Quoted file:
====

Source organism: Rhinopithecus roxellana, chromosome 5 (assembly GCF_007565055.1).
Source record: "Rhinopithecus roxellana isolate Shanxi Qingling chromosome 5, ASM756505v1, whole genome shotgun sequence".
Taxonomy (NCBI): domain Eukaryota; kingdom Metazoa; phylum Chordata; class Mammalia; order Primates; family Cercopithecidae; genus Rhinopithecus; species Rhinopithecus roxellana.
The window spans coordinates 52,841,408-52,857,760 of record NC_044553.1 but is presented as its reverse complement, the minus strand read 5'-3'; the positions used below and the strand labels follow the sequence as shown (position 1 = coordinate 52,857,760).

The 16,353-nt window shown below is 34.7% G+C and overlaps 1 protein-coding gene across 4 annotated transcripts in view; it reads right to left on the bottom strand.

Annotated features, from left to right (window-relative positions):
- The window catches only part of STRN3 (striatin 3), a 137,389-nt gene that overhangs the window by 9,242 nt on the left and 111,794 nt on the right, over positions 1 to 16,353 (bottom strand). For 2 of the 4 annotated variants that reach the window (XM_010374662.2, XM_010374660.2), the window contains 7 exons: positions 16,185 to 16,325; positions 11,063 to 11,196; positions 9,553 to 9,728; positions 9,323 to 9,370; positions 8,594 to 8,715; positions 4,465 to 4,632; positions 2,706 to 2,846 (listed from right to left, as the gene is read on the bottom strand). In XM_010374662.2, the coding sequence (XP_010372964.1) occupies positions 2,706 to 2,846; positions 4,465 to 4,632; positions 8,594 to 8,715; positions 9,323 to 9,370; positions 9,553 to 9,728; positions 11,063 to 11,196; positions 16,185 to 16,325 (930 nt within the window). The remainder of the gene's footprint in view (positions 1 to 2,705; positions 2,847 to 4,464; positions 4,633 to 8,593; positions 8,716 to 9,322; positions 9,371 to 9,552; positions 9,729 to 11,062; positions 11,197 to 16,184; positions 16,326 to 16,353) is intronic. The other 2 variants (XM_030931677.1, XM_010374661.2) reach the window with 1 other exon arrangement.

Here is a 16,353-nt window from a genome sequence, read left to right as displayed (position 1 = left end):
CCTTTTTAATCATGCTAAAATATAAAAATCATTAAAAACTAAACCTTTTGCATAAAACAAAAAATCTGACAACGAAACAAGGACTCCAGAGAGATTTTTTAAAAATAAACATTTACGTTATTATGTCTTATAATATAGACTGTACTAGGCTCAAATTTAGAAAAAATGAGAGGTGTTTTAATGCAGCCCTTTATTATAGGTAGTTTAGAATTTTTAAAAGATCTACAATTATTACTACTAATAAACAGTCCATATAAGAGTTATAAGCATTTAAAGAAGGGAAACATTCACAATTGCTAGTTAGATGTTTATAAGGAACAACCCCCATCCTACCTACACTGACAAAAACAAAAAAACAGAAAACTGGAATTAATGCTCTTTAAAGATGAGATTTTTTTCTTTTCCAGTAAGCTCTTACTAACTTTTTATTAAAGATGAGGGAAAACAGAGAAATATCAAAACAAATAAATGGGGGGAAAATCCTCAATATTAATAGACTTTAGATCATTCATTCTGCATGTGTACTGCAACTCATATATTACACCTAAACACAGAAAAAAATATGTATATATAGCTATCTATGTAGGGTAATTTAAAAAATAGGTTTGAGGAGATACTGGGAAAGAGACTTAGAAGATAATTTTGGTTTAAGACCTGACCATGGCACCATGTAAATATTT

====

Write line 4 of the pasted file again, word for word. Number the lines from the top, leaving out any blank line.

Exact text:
The window spans coordinates 52,841,408-52,857,760 of record NC_044553.1 but is presented as its reverse complement, the minus strand read 5'-3'; the positions used below and the strand labels follow the sequence as shown (position 1 = coordinate 52,857,760).